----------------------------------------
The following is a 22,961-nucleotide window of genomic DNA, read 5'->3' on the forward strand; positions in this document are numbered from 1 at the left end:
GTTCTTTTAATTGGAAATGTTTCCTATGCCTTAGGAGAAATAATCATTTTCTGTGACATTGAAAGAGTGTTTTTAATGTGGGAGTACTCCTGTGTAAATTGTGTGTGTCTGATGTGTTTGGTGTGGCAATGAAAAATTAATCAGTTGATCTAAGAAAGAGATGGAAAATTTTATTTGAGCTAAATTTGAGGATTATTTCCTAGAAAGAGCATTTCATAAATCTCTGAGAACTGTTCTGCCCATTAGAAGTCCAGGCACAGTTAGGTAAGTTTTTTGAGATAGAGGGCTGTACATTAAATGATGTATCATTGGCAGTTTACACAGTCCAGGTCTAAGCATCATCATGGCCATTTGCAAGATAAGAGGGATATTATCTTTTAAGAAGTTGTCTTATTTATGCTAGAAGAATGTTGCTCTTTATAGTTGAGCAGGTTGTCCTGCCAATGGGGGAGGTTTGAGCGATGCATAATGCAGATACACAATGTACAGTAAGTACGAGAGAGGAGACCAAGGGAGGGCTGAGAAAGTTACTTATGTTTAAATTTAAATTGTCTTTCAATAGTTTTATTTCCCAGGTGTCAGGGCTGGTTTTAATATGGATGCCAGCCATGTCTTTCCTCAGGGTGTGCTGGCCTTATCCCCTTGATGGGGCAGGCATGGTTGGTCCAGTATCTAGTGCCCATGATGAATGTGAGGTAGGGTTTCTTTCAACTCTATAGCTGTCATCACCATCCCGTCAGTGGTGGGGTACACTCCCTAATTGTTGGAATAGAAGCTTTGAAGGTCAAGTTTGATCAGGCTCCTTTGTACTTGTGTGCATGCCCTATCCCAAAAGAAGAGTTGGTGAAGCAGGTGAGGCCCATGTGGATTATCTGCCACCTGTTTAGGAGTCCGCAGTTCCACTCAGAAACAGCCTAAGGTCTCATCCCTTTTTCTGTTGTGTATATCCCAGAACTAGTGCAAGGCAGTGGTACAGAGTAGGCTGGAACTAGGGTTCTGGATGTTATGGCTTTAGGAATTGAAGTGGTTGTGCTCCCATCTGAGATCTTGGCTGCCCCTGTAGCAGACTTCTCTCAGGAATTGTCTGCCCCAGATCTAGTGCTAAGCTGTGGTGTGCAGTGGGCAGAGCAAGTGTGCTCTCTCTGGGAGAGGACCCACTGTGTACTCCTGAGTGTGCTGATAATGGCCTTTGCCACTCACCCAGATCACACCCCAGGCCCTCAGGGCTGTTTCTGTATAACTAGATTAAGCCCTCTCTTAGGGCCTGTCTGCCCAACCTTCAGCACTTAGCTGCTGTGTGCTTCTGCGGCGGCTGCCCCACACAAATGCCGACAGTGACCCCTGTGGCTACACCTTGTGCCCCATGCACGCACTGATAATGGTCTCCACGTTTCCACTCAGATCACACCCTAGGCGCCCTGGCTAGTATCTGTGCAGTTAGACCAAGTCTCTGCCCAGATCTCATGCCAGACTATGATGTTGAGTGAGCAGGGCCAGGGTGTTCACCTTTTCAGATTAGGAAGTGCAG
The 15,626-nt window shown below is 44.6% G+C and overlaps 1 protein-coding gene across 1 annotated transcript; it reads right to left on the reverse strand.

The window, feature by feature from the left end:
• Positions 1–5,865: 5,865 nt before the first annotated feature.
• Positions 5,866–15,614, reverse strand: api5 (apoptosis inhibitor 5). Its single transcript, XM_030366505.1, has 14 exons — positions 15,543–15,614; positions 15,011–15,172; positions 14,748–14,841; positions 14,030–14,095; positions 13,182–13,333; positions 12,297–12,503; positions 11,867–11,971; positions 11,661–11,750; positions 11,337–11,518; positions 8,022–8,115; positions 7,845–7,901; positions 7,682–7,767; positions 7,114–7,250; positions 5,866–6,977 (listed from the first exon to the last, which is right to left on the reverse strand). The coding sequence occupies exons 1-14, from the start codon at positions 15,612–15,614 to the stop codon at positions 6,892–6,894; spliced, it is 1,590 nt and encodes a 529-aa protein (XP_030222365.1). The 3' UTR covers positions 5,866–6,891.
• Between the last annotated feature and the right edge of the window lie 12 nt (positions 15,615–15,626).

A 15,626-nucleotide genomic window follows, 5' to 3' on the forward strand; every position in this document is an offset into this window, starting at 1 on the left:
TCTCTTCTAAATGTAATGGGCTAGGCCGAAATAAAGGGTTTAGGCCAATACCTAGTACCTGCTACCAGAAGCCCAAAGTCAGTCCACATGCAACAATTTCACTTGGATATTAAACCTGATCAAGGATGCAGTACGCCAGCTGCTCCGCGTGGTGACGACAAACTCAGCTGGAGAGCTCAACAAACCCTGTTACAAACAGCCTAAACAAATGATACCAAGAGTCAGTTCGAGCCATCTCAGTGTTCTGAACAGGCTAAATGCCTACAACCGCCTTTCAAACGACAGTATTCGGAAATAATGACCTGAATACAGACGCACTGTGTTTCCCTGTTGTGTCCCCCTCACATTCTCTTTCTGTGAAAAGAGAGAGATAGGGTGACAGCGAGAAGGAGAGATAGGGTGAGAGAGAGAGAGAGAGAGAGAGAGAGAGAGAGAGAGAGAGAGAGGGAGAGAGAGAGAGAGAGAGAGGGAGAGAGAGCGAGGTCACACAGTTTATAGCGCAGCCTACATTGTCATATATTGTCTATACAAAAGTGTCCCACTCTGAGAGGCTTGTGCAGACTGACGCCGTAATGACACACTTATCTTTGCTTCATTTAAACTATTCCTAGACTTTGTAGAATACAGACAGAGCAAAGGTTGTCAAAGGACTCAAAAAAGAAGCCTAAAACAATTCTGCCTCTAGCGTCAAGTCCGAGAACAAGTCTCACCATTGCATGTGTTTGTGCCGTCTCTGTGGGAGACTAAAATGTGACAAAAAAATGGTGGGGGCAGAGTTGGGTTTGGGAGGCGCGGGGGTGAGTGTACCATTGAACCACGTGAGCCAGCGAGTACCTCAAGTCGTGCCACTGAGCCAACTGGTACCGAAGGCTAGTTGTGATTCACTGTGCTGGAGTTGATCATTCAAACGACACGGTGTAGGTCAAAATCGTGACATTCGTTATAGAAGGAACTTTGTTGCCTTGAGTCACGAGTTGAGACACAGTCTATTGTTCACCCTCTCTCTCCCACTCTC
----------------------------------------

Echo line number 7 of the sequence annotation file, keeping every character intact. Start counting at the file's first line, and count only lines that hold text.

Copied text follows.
• Between the last annotated feature and the right edge of the window lie 12 nt (positions 15,615–15,626).